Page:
The memory of World War II—or the Great Patriotic War, as Russia calls it—occupies a cult-like status in Russian popular and political culture. At home, the Russian government has co-opted and instrumentalized the powerful memory of Soviet heroism and victimhood to legitimize its rule.
In this version of the past, there is rightful pride in the valor and victory of the Soviet army but little mention of long-established truths, such as the Molotov-Ribbentrop Pact, mass rapes, and the disastrous retreat of 1941. The Russian state’s narrative downplays the terror of the Stalin years; dismisses the Holodomor famine, which killed millions of Ukrainians; and denies its repression of Eastern Europe and Central Asia. The suffering of ordinary people under communism is absent, pushed out by an ever-growing nostalgia for the Soviet Union’s great-power status.
But what happens in Russia does not stay in Russia. Abroad, the Russian Ministry of Foreign Affairs and other state bodies have actively used what I call “memory diplomacy” to bolster Russian influence and propagate this selective view of the Soviet past.
Memory diplomacy is a form of public diplomacy in which states or political groups try to improve relations and reputations by exporting commemorative practices and historical narratives and by allying their own historical narratives with those of another country. Unlike memory wars, which focus on criticizing alternative views of history, memory diplomacy is more about promoting Russia’s view, about creating memory allies rather than enemies.
Of course, memory diplomacy is not a Russian invention, but it is a tool the Kremlin has made its own. The sheer breadth of tactics the Russian state has deployed as part of this exercise is worth examining. In recent years, it has developed a wide array of commemorative symbols, activities, and core historical narratives for international use—spanning military history tours across Europe, commemorative dance competitions, and museum exhibitions on how the “Soviet soldier” saved the world.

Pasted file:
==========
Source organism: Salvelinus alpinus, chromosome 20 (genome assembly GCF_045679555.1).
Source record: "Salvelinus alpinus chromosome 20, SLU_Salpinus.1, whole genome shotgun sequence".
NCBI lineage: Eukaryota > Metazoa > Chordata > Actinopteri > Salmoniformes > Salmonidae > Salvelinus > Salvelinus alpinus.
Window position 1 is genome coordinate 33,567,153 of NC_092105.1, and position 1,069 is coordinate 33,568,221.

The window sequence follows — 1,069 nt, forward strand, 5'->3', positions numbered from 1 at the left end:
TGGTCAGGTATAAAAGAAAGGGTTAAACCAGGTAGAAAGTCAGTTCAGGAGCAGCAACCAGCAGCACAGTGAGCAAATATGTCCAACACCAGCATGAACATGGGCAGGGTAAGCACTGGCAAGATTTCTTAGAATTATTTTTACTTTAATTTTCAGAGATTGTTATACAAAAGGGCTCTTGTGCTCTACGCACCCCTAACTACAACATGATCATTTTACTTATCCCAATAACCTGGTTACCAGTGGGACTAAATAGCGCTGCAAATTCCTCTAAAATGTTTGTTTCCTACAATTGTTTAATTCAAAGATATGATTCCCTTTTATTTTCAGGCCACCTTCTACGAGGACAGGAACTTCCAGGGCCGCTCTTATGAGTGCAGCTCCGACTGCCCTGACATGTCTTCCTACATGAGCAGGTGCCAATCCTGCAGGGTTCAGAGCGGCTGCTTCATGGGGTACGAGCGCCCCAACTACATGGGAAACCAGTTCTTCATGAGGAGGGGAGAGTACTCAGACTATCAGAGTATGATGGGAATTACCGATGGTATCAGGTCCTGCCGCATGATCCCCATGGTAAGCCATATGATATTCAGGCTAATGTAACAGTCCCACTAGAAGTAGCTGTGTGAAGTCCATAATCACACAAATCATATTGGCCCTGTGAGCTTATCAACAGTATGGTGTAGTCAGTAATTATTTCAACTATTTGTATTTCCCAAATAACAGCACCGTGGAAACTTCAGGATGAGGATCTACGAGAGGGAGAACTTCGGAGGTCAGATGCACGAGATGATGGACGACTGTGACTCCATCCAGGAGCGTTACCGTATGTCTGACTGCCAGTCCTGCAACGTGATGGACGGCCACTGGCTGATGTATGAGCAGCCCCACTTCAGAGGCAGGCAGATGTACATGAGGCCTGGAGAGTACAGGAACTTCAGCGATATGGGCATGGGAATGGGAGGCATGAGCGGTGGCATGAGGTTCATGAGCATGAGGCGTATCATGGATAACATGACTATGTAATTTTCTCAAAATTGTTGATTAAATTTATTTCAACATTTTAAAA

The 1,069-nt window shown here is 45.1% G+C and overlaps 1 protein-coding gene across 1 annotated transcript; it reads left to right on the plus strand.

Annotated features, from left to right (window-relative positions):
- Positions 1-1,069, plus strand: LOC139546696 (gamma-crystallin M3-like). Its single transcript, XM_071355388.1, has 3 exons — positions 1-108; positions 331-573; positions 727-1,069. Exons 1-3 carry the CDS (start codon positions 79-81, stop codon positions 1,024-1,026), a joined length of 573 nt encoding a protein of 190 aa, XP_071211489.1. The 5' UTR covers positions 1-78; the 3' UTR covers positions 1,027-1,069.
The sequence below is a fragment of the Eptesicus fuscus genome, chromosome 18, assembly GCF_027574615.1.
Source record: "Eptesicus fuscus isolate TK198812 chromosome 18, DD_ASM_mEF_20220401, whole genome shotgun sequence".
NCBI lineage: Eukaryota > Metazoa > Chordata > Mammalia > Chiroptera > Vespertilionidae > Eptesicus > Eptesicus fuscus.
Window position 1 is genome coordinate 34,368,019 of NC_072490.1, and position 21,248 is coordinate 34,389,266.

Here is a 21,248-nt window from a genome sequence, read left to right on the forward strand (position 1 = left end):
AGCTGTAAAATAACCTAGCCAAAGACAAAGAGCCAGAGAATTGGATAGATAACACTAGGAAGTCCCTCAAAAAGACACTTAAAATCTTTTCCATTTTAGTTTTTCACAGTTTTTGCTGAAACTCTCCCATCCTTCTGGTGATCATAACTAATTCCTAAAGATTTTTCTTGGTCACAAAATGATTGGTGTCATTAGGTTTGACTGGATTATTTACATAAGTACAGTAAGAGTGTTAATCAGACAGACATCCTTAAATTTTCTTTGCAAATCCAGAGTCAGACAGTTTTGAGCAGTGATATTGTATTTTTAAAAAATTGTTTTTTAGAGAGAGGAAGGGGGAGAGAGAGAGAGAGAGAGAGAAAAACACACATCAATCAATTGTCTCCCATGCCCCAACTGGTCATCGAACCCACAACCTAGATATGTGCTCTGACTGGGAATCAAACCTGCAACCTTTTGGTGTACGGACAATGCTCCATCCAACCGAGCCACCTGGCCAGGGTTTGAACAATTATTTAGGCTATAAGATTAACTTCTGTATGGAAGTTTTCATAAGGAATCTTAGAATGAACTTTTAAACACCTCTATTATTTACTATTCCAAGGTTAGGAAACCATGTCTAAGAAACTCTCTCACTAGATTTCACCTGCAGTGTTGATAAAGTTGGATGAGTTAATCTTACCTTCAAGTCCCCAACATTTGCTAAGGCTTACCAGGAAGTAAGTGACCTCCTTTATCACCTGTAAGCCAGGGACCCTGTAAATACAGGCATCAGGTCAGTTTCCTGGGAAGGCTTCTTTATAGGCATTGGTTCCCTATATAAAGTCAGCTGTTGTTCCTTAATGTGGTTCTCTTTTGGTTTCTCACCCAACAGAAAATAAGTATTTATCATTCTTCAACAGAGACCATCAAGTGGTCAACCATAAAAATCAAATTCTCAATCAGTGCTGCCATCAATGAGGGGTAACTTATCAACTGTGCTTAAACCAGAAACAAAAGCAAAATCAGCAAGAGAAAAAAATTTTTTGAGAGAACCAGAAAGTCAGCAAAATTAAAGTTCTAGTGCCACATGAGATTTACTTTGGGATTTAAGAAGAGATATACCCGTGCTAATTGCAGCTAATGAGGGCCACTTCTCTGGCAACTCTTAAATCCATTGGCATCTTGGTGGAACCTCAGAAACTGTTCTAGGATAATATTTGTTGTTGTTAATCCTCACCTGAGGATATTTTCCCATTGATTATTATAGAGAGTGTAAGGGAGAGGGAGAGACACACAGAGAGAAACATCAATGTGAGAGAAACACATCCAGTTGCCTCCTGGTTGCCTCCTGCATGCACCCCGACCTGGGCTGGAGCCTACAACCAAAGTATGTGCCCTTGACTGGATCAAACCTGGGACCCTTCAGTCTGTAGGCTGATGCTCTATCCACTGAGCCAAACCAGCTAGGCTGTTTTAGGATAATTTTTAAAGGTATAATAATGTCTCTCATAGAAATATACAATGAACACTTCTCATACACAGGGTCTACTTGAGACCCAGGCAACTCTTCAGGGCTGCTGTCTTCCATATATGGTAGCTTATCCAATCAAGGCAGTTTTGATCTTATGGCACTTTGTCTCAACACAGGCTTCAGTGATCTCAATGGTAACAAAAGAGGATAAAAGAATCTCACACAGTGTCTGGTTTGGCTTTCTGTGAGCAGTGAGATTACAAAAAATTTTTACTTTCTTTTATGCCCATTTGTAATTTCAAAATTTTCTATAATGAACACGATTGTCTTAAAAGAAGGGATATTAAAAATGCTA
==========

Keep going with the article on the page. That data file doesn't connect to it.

The Russian Ministry of Foreign Affairs, embassies, cultural centers, and government-organized groups working on memory, such as the Russian Military Historical Society, organize and energetically export these activities around the world. Prior to 2015, Russian memory diplomacy efforts largely focused on the Russian diaspora and the former Soviet Union, but partly in an effort to develop Russian soft power, attention has since been shifted to foreign citizens without common historical or cultural links to Russia.
Perhaps Russia’s most famous memory export is the St. George’s ribbon, worn by Russians on Victory Day to commemorate World War II. Since 2009, Russian Embassies around the world have organized so-called “Volunteers of Victory,” largely comprising the Russian diaspora, to hand out St. George’s ribbons and historical marketing materials to passersby. In 2019, Volunteers of Victory were active in more than 90 countries, including the United States, where they distributed some 15,000 ribbons alongside brochures telling the (selective) history of both this symbol and the Soviet role in World War II. Embassy staff have, at times, targeted groups perceived to be sympathetic; in 2019, members of the left-wing Momentum group within the British Labour Party were photographed wearing the ribbons and even tweeted images depicting the ribbons draped around a gun.
But the Volunteers of Victory fail to mention the St. George’s ribbon’s other connotations, particularly those linked to the conflict in Ukraine. In 2014, eastern Ukrainian “self-defense” units gathered, bedecked in St. George’s ribbons and buoyed by Russian propaganda, to defend Soviet war memorials from so-called Banderivtsy (wartime Nazi collaborators). In 2014 and 2015, across Russia and Ukraine, people wore the ribbon to mark their support for Russia’s aggression in eastern Ukraine. In this way, the ribbon became a symbol of two wars but also evidence of how the Kremlin uses the memory of World War II, at home and abroad, as a Trojan horse to smuggle in other, more contentious, geopolitical stances.